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Jackson and ADHD
**Please not that I am NOT a trained professional. I am a parent of a child ADHD (Attention Deficit Hyperactivity Disorder). Any information I give in my blog should NOT be used as a substitute for the expertise, knowledge, skill and judgment of a healthcare practitioner.**
Jackson was born in October of 2003, one of the happiest days in my life up to that point. He came into our lives in a whirlwind, and is responsible for a host of blessed tornados during his time. (lol) Everything about a child should be considered a blessing, and is considered a blessing with myself; even the meting out of consequences. His dad and I are so, so proud of him and all that he is and all that he does.
Jackson, at birth and all through his 10 years, has developed on an average scale; meaning, every one of his milestones has been met at an average time and with little to no major exceptions. And he is average in nearly every way. He measures in at 54 3/4 inches tall weighing 69 pounds and 4 ounces; however, his height I'm sure will be at least six feet by the time it's all said and done (his dad is six foot tall). Currently, he is considered slightly underweight; but, that is measured by governmental standards, and, so, I feel that he is just he...which is what I want him to be.
He held his neck, sat up, crawled, walked, etc. all within normal milestone ranges. He was completely day potty trained by the time he was three, completely night potty trained before he turned four. As you can clearly see, he was an average little boy. I think for us (Mark, his dad, and I) the concerns started showing themselves when he was 3 1/2 years old and had to go through Speech Therapy. He went through one year of Speech Therapy, twice a week for 30 minutes each session. By the time he started Head Start in the Fall of 2008, he no longer needed Speech Therapy; however, other concerns stayed in the forefront of our minds.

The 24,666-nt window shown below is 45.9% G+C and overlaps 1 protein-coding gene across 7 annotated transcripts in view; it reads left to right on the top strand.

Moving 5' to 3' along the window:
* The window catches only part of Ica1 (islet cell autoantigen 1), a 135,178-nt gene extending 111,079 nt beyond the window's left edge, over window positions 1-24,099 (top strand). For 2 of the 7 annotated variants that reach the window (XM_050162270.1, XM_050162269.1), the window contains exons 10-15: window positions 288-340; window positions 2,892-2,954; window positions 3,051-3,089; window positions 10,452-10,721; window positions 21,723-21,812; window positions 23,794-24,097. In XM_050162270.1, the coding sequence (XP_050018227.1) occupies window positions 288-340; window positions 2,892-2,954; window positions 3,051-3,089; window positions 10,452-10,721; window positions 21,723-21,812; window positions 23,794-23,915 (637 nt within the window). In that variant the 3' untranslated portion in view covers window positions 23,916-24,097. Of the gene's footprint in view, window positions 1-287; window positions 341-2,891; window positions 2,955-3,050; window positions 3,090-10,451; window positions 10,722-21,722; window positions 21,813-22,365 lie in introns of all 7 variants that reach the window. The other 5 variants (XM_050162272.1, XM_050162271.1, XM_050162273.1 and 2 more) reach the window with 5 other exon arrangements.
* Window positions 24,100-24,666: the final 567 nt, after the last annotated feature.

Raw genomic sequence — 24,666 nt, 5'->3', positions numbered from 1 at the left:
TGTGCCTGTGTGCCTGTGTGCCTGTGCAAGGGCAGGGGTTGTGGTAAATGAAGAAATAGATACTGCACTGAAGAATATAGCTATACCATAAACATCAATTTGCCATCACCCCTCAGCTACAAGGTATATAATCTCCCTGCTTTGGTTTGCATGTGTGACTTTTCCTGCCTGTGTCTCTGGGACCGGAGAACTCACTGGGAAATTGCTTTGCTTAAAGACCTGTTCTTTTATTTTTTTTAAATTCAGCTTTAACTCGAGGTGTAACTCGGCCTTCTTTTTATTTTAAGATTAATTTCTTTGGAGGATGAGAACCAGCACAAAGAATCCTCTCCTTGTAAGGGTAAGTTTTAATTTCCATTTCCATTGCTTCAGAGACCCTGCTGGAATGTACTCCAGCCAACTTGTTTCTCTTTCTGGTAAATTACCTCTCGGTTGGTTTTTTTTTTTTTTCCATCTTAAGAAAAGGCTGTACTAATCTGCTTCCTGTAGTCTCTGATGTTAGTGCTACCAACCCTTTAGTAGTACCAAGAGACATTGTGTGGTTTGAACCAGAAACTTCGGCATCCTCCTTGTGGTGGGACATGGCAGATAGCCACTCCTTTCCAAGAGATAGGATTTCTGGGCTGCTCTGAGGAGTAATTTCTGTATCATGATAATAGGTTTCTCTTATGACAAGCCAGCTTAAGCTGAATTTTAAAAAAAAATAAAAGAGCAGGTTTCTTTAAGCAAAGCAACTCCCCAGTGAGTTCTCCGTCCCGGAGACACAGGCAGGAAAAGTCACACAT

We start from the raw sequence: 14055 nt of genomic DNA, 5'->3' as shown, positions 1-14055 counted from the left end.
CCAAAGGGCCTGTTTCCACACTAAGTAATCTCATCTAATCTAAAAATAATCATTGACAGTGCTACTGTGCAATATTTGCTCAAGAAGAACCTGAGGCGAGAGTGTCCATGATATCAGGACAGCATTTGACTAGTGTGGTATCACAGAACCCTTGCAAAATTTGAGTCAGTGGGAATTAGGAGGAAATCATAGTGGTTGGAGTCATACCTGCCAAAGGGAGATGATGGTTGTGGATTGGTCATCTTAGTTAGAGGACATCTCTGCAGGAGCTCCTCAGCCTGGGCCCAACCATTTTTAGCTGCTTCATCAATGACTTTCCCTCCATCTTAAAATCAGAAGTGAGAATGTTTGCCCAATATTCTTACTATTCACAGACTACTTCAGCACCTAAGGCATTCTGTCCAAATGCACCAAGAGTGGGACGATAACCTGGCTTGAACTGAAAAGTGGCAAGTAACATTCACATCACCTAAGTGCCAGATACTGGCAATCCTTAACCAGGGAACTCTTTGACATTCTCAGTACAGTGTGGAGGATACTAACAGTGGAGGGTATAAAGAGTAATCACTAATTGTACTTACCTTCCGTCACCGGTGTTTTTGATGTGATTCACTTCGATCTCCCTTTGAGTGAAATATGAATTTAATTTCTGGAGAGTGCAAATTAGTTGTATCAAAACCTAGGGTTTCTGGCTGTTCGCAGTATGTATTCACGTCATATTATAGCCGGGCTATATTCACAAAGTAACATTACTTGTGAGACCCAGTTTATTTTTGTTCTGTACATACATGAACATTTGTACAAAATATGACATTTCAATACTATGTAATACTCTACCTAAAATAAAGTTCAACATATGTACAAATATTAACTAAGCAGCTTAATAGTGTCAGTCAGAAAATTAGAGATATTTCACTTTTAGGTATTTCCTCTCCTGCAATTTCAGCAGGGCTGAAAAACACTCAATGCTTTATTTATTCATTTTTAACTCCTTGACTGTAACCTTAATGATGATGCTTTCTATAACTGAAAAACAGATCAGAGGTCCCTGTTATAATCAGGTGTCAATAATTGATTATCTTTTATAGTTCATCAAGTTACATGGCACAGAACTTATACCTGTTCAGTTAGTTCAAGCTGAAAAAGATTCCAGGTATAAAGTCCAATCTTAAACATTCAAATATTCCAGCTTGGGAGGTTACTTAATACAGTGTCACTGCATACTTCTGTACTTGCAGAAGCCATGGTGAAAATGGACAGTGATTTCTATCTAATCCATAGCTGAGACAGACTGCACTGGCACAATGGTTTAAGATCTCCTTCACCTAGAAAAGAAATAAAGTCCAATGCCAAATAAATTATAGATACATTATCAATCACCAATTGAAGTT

When Jackson was nearing the end of his first grade year in public school, we started noticing more and more how "off" he was compared to other children in his grade (disruptive behavior, getting into trouble, incomplete school work, etc.). Not bad "off"; but, enough so that we knew we needed to discuss our concerns with Jackson's pediatrician. By the time the summer rolled around in 2011 we had gotten a referral to take Jackson for an ADHD evaluation. Mark and I considered this a good thing; although, at that time we were not wanting to put him on any specific medication. To be truthful, as of today, Jackson takes two different medicines each night just before bedtime. He takes Intuniv which helps with the symptoms of ADHD, and he takes Trazodone to aid him in getting to sleep each night.
Jackson's pediatrician had referred Jackson out to a behavioral therapist for the ADHD evaluation and therapy. There was the initial consultation followed by the actual testing and psychological evaluation. At the end of it all, Jackson was confirmed as being an ADHD child. Twice a week he would see a therapist for 30 minutes and then have 30 minutes of behavior and focus training. It was during this time that I home schooled Jackson for the first time; he was doing his second grade work during the school year 2011-2012.
What seemed to help the most during this time of therapy for Jackson was that Mark and I removed all corporal forms of punishment and went to a time-out routine for disobedience or bad choices. The rule of thumb is one minute of time out for each year of a child's age; for example, Jackson was seven years old at this time so he had a seven minute time out for each indirection. The first few times of time out were the worst, obviously. If Jackson talked or got up from his time out pillow, Mark or I would have to put him back into time out and re-start his time. We were to do this until he completed the original seven minutes without talking or getting up. Those first few times wore us out; but, consistency is always the key to anything. Eventually, Jackson understood that the sooner he was quiet the sooner his time out would be over. As of today, Jackson has been put on a compliance contract for consequences and privileges, and it works quite well. Jackson, as well as me and Mark, had to sign the contract stating that we all understood what the contract detailed. This gives Jackson a more concrete idea of what is expected of him and what his consequences might be, as well as rewards and privileges he can earn for good behavior and good choices.